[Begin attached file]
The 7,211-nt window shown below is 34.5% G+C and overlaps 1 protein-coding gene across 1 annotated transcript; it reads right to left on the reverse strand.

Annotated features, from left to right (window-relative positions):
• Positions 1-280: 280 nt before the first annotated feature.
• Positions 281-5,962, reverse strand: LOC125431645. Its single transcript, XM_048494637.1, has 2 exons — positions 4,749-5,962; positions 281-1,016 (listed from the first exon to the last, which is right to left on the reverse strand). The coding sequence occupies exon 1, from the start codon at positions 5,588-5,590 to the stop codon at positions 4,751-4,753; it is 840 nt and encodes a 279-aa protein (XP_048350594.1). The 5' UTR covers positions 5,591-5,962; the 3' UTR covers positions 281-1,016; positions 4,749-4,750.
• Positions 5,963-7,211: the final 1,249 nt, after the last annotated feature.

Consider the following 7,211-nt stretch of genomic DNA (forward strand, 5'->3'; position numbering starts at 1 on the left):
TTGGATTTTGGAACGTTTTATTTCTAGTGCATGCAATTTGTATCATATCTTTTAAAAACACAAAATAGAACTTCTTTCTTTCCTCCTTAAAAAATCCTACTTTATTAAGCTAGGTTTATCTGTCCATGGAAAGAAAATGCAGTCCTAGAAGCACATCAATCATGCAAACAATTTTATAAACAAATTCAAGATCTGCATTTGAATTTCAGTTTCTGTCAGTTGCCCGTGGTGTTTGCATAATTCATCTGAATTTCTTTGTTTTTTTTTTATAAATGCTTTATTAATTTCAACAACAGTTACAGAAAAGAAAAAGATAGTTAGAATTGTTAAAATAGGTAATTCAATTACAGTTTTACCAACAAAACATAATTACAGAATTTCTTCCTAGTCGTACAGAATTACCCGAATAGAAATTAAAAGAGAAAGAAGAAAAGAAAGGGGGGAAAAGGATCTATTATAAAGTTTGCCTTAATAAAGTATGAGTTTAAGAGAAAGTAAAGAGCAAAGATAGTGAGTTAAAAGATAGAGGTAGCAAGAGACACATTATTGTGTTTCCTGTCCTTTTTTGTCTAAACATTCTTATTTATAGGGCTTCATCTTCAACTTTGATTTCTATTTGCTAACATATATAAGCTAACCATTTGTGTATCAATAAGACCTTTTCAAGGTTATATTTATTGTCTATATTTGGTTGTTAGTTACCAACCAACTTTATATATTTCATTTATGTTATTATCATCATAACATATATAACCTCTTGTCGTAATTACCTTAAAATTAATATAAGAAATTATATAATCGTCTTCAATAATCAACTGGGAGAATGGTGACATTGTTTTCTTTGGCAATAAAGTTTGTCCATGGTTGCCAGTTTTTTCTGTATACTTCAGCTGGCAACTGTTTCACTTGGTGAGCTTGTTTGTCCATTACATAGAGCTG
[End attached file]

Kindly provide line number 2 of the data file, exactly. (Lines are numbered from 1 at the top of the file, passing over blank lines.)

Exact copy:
Annotated features, from left to right (window-relative positions):